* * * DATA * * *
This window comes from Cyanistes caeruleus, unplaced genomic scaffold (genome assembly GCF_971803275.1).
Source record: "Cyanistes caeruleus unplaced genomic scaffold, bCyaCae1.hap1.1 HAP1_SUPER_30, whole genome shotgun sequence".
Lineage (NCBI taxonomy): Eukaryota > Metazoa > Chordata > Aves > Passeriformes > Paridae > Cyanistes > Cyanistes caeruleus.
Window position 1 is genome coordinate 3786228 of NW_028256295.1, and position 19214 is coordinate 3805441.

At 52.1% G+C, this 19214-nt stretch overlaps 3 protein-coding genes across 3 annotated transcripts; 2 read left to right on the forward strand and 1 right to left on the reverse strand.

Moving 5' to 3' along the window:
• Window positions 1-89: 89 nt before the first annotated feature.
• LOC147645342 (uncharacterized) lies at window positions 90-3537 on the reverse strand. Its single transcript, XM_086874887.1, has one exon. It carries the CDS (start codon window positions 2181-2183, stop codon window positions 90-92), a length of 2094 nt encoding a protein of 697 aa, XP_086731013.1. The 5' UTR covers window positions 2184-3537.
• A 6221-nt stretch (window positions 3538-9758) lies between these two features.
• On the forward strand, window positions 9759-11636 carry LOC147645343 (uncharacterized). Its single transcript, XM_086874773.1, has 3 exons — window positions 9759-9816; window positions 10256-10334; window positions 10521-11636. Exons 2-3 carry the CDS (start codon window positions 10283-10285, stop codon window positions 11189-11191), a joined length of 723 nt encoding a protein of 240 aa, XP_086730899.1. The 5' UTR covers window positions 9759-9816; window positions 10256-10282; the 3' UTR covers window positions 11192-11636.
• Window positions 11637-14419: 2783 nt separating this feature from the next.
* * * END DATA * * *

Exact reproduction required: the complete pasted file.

This window comes from Cyanistes caeruleus, unplaced genomic scaffold (genome assembly GCF_971803275.1).
Source record: "Cyanistes caeruleus unplaced genomic scaffold, bCyaCae1.hap1.1 HAP1_SUPER_30, whole genome shotgun sequence".
Lineage (NCBI taxonomy): Eukaryota > Metazoa > Chordata > Aves > Passeriformes > Paridae > Cyanistes > Cyanistes caeruleus.
Window position 1 is genome coordinate 3786228 of NW_028256295.1, and position 19214 is coordinate 3805441.

At 52.1% G+C, this 19214-nt stretch overlaps 3 protein-coding genes across 3 annotated transcripts; 2 read left to right on the forward strand and 1 right to left on the reverse strand.

Moving 5' to 3' along the window:
• Window positions 1-89: 89 nt before the first annotated feature.
• LOC147645342 (uncharacterized) lies at window positions 90-3537 on the reverse strand. Its single transcript, XM_086874887.1, has one exon. It carries the CDS (start codon window positions 2181-2183, stop codon window positions 90-92), a length of 2094 nt encoding a protein of 697 aa, XP_086731013.1. The 5' UTR covers window positions 2184-3537.
• A 6221-nt stretch (window positions 3538-9758) lies between these two features.
• On the forward strand, window positions 9759-11636 carry LOC147645343 (uncharacterized). Its single transcript, XM_086874773.1, has 3 exons — window positions 9759-9816; window positions 10256-10334; window positions 10521-11636. Exons 2-3 carry the CDS (start codon window positions 10283-10285, stop codon window positions 11189-11191), a joined length of 723 nt encoding a protein of 240 aa, XP_086730899.1. The 5' UTR covers window positions 9759-9816; window positions 10256-10282; the 3' UTR covers window positions 11192-11636.
• Window positions 11637-14419: 2783 nt separating this feature from the next.